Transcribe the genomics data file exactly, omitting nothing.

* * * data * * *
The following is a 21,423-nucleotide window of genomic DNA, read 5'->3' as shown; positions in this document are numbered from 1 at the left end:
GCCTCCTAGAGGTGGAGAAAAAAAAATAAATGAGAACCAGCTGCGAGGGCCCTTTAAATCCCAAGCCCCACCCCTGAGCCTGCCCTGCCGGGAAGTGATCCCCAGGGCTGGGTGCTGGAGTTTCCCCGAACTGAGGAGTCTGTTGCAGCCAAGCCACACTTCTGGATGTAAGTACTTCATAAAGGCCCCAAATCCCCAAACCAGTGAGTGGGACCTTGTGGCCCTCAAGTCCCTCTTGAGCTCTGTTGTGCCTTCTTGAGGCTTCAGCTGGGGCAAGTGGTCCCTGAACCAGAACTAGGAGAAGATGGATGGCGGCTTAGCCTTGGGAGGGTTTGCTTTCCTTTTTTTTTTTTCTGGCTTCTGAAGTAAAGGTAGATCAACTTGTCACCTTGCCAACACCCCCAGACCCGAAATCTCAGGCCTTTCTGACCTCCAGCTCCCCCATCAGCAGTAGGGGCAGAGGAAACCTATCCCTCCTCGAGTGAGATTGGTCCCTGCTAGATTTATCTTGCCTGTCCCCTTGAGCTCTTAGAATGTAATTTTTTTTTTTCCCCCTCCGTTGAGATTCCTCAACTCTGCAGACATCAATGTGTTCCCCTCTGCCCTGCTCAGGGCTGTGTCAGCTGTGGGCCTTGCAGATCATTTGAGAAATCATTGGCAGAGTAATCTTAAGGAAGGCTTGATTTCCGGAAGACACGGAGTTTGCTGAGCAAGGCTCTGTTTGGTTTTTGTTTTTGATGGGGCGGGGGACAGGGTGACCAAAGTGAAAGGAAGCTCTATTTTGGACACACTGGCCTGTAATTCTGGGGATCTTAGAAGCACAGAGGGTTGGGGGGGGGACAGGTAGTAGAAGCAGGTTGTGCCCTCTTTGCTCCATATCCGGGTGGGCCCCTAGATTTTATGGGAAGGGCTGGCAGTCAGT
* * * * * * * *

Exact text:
The following is a 21,423-nucleotide window of genomic DNA, read 5'->3' as shown; positions in this document are numbered from 1 at the left end:
GCCTCCTAGAGGTGGAGAAAAAAAAATAAATGAGAACCAGCTGCGAGGGCCCTTTAAATCCCAAGCCCCACCCCTGAGCCTGCCCTGCCGGGAAGTGATCCCCAGGGCTGGGTGCTGGAGTTTCCCCGAACTGAGGAGTCTGTTGCAGCCAAGCCACACTTCTGGATGTAAGTACTTCATAAAGGCCCCAAATCCCCAAACCAGTGAGTGGGACCTTGTGGCCCTCAAGTCCCTCTTGAGCTCTGTTGTGCCTTCTTGAGGCTTCAGCTGGGGCAAGTGGTCCCTGAACCAGAACTAGGAGAAGATGGATGGCGGCTTAGCCTTGGGAGGGTTTGCTTTCCTTTTTTTTTTTTCTGGCTTCTGAAGTAAAGGTAGATCAACTTGTCACCTTGCCAACACCCCCAGACCCGAAATCTCAGGCCTTTCTGACCTCCAGCTCCCCCATCAGCAGTAGGGGCAGAGGAAACCTATCCCTCCTCGAGTGAGATTGGTCCCTGCTAGATTTATCTTGCCTGTCCCCTTGAGCTCTTAGAATGTAATTTTTTTTTTTCCCCCTCCGTTGAGATTCCTCAACTCTGCAGACATCAATGTGTTCCCCTCTGCCCTGCTCAGGGCTGTGTCAGCTGTGGGCCTTGCAGATCATTTGAGAAATCATTGGCAGAGTAATCTTAAGGAAGGCTTGATTTCCGGAAGACACGGAGTTTGCTGAGCAAGGCTCTGTTTGGTTTTTGTTTTTGATGGGGCGGGGGACAGGGTGACCAAAGTGAAAGGAAGCTCTATTTTGGACACACTGGCCTGTAATTCTGGGGATCTTAGAAGCACAGAGGGTTGGGGGGGGGACAGGTAGTAGAAGCAGGTTGTGCCCTCTTTGCTCCATATCCGGGTGGGCCCCTAGATTTTATGGGAAGGGCTGGCAGTCAGT